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PloS one

Hepatic parenchymal changes following transcatheter embolization and chemoembolization in a rabbit tumor model.


PMID 23967098

Abstract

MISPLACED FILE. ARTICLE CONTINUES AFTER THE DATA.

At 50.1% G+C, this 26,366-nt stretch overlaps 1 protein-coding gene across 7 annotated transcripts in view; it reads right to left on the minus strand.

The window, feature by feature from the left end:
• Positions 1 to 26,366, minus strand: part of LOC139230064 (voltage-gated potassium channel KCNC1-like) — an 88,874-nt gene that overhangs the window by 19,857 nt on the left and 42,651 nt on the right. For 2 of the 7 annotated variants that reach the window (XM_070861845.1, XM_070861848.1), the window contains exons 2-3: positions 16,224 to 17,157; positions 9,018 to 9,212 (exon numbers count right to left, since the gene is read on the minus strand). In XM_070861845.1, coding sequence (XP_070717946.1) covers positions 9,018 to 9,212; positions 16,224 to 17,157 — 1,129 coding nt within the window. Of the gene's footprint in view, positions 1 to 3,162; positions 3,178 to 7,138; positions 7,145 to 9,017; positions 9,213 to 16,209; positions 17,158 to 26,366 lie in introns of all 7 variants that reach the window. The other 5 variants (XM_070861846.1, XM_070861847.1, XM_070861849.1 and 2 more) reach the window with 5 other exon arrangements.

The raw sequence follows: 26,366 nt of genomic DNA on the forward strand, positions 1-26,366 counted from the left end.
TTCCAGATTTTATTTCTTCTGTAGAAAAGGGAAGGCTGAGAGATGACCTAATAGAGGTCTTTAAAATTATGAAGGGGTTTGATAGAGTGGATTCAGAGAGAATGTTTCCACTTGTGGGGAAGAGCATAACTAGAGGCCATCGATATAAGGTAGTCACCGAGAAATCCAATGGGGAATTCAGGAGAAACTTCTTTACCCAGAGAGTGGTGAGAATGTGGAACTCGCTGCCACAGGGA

To compare the effects of transcatheter arterial chemoembolization (TACE) with transcatheter arterial embolization (TAE) on liver function, hepatic damage, and hepatic fibrogenesis in a rabbit tumor model. Thirty-nine New Zealand white rabbits implanted with VX2 tumors in the left liver lobes were randomly divided into three groups: TAE, TACE, and control group. In the TAE group (n = 15), polyvinyl alcohol particles (PVAs) were used for left hepatic artery embolization. In the TACE group (n = 15), the tumors were treated with left hepatic arterial infusions of a suspension of 10-hydroxycamptothecin and lipiodol, followed by embolization with PVAs. In the control group (n = 9), the animals received sham treatment with distilled water. Serum and liver samples were collected at 6 hours, 3 days and 7 days after treatment. Liver damage was measured using a liver function test and histological analyses. Liver fibrogenesis and hepatic stellate cell (HSC) activation were evaluated using Sirius Red and anti-alpha-smooth muscle actin (α-SMA) immunohistochemical stains. TACE caused liver injury with greater increases in serum alanine aminotransferase and aspartate aminotransferase levels on day 3 (P<0.05). Histological analyses revealed increased hepatic necrosis in adjacent non-tumorous liver tissue from day 3 compared to the TAE group (Suzuki score of 2.33±1.29 versus 1.13±1.18, P = 0.001). HSC activation and proliferation were significantly increased in the TACE group compared to the control group at 3 and 7 days after treatment (0.074±0.014 vs. 0.010±0.006, and 0.088±0.023 vs. 0.017±0.009, P<0.05). Sirius Red staining demonstrated a statistically significant increase in collagen deposition in the livers in the TACE group 7 days after embolization compared to the control group (0.118±0.012 vs. 0.060±0.017, P = 0.05). The results of this animal study revealed that TACE induced prominent hepatocellular damage and hepatic fibrogenesis, which compromised liver function and may be responsible for chronic liver decompensation.